What kind of political animal is Donald Trump? His campaign caught the Republican establishment, including the conservative think tanks, completely off guard. He may have caught himself off guard as well, never expecting to get this far, thinking of the campaign with an early exit as simply a way to burnish the Trump brand. In P.T. Barnum's America, that is imaginable.
Trump, it is said, does not read deeply. He listens instead to television talk shows. He thinks he has a keen ear for the zeitgeist. It is also said, by his onetime ghostwriter, that he holds no ideological convictions. As a corporate huckster, he is the master of telling his target market what it wants to hear. Out of all that he cobbled together a message that resonated enough with voters to get him this far.
The message is three parts traditional Republicanism and two parts European populism. A strong nationalist appeal, opposition to immigration, and strong support for law and order fit comfortably within traditional Republicanism. But two parts are discordant: opposition to free trade agreements and a hinted support for Social Security, the crown jewel of what exists of an American welfare state.
These latter two are so discordant, along with a number of additional, mostly foreign policy, issues that a large number of prominent Republican leaders, including former Presidents George H.W. Bush and George Bush and 2012 presidential candidate Mitt Romney, are not supporting his campaign.
What is at the center of the dispute is that Trump has not shown fealty to the Republicans' free trade orthodoxy, as great a shocking break with convention as his seeming lack of scorn for Putin.
Much as it's tempting to dismiss Trump's postures as erratic reflections of an intemperate man, there is a logic to them, however clumsily he may have stumbled upon it.
Consider the politics of the National Front of Marine Le Pen in France by comparison. Like traditional Republicans and Trump, it is firmly nationalist, anti-immigrant, and strong on law and order. Unlike the Republicans, though, but like Trump, it opposes globalized free trade entities such as the European Union and the Transatlantic Trade and Investment Partnership, the counterparts to Trump's opposition to the North American Free Trade Agreement and the Trans Pacific Partnership. Equally important, unlike the traditional Republicans but like (sort of) Trump, it supports the welfare state, in its case so long as benefits go to the French. We have to qualify Trump's support for the American welfare state because he has not been entirely consistent with his views--supporting and casting doubt at the same time on Social Security, for example.
The National Front is regularly referred to as right wing, and that it is certainly is on the issue of immigration. However, it does not refer to itself as a rightwing party since it combines rightwing with leftwing (support for the welfare state) elements.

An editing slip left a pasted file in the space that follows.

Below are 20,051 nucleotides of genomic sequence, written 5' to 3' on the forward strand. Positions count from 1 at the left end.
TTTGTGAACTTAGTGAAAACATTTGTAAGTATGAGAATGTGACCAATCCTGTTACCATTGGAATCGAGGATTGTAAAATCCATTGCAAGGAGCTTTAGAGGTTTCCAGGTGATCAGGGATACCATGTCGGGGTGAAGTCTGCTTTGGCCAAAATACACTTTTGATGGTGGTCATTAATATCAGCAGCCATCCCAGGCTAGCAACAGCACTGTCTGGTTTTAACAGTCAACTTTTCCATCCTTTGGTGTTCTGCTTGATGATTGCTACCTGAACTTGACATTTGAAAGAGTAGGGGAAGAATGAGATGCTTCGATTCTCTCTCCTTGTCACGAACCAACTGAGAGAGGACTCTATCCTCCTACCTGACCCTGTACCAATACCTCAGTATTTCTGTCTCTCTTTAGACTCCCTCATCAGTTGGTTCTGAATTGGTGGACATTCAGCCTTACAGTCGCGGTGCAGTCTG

There's no question that this political formula has significant, if not majority, electoral backing. The National Front is now receiving up to a quarter of the French vote. It and ideologically aligned parties in other EU countries elect 11 percent of the representatives to the European Parliament.
In the United States, Trump is regularly polling over 40 percent of the vote. It is unclear though how much of that is from his combination of traditional Republican with unorthodox positions and how much of that is because of an anyone-but-Clinton (or any other Democrat) sentiment held by these voters.
It is unlikely that Trump and his advisors arrived at these stances as a result of careful ideological construction as was the case of the National Front or studying the European anti-immigrant parties. More likely the stances were cobbled together pragmatically from what seemed to resonate with significant public concerns, which included the beliefs that free trade agreements were responsible for exporting well-paying jobs, that immigrants were taking jobs from Americans, that there was rampant lawlessness, and that Social Security and Medicare were beneficial programs. Support for Medicare though does not extend to support for Obamacare. Logically it should but because of the racially-tinged hatred for Obama of much of his base, it doesn't.
Whatever the origin of the message or the skillfulness of its deliverer (Le Pen vs. Trump), it is a message that will not disappear soon regardless of its fate in current elections on both sides of the Atlantic. Trump may have stumbled onto it and may be doing a clumsy job delivering it, but no one should assume for those reasons alone that it does not have a current base that could grow in American politics.
On the other hand, unlike in European multiparty systems in which new political combinations have space to grow as new party configurations, the U.S. two party system will preclude development of an electorally successful break out party from the Republicans. Trumpism, if it is the have a future in American politics should it lose in November will have to remain uneasily within the Republican Party, causing more headaches for its leaders.